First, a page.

Prolamines are proteinaceous compounds present as the storage proteins of cereal grains. For example, zein is a prolamine found in corn gluten meal, a by-product of corn milling. Since the primary use for corn gluten meal is animal feed, which typically sells for a low price, there has been a great deal of interest in the development of value added products from zein. Unfortunately, the suitable applications for zein have been limited due to its lack of solubility in water.
Fluorochemicals and other surface modifying compositions are known for imparting oil and grease resistance to articles. Such compositions include, for example, compositions of cationic and non-cationic fluorochemicals (U.S. Pat. No. 4,540,497, Chang et al), compositions useful in the treatment of articles to impart oil and grease resistance (PCT Application WO 02/14426, Dixit et al), fluorinated polymeric paper sizes (U.S. Pat. No. 6,818,717, Kantamneni), urethane oligomers containing perfluoroalkyl moieties for imparting water and oil repellency (U.S. Pat. No. 6,803,109, Qiu et al), compositions for oil and water repellency containing a polyalkoxylated urethane and a fluorochemical (U.S. Pat. No. 5,725,789, Huber et al), compositions containing a filler material and wheat gluten (U.S. Pat. No. 6,605,367, Bassi et al), starch and gelatin surface sizes for oil and grease resistant papers (U.S. Pat. No. 6,790,270, Billmers et al), and flexible starch films to impart oil and grease resistance (U.S. Pat. No. 6,649,188, Gilleland et al). However, these compositions usually suffer from one or more disadvantages, e.g., they have low surface energy, they do not provide for a high degree of oil and grease resistance, they contain fluorocarbons, they are not biodegradable, they contain high concentrations (>50%) of VOCs, or they are cost prohibitive on a commercial scale.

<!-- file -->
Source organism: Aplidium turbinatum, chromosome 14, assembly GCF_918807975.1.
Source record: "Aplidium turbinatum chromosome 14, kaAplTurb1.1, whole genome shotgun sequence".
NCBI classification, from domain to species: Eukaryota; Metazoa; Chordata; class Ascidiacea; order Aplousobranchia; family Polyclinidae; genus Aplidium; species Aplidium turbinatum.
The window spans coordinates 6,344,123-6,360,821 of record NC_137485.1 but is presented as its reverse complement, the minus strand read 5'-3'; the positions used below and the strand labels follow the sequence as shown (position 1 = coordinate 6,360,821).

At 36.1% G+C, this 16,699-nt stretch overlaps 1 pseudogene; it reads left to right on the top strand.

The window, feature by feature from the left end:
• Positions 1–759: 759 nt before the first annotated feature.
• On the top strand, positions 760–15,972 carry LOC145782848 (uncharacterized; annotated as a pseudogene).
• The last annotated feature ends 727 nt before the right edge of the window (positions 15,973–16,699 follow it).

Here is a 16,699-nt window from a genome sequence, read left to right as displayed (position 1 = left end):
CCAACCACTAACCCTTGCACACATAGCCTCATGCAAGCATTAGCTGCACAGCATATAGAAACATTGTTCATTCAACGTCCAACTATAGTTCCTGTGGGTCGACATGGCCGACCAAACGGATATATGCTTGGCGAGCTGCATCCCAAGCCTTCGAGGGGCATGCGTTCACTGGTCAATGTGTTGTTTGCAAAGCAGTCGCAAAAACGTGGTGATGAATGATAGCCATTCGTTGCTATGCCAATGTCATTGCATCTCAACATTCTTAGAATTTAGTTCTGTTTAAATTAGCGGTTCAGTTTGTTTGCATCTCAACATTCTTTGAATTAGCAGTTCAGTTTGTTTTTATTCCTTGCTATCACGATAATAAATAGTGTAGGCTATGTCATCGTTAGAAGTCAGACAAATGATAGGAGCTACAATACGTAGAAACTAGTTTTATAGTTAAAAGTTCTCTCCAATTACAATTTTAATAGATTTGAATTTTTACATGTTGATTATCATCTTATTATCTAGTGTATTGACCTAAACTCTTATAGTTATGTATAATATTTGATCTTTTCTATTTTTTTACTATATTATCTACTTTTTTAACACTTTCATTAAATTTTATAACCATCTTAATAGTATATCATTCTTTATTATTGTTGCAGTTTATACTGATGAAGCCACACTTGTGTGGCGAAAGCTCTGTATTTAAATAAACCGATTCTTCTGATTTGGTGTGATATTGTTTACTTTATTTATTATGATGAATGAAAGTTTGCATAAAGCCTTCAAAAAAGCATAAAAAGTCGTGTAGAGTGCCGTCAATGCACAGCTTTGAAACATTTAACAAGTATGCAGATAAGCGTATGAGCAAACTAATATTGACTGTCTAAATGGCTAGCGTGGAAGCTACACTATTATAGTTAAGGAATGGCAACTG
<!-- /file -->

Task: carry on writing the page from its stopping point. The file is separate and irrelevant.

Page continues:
A number of patents relate to compositions containing prolamines such as zein. For example, U.S. Pat. No. 5,705,207, Cook et al, discloses a coating/barrier against water, oil and gas, consisting of a colloidal dispersion of a prolamine-derived protein and starch in an aqueous acid. Propylene glycol or polyethylene glycol can be used to plasticize the composition. U.S. Pat. No. 6,231,970, Andersen et al, discloses a thermoplastic starch composition that can be shaped into articles such as sheet, films and packaging materials. The composition includes starch, a protein-based polymer such as zein, and a plasticizer such as propylene glycol. U.S. Pat. No. 5,705,242, Andersen et al, discloses food beverage containers made from aggregates held together by organic binders. The binders can include starch-based polysaccharides, cellulose-based polysaccharides and/or prolamines.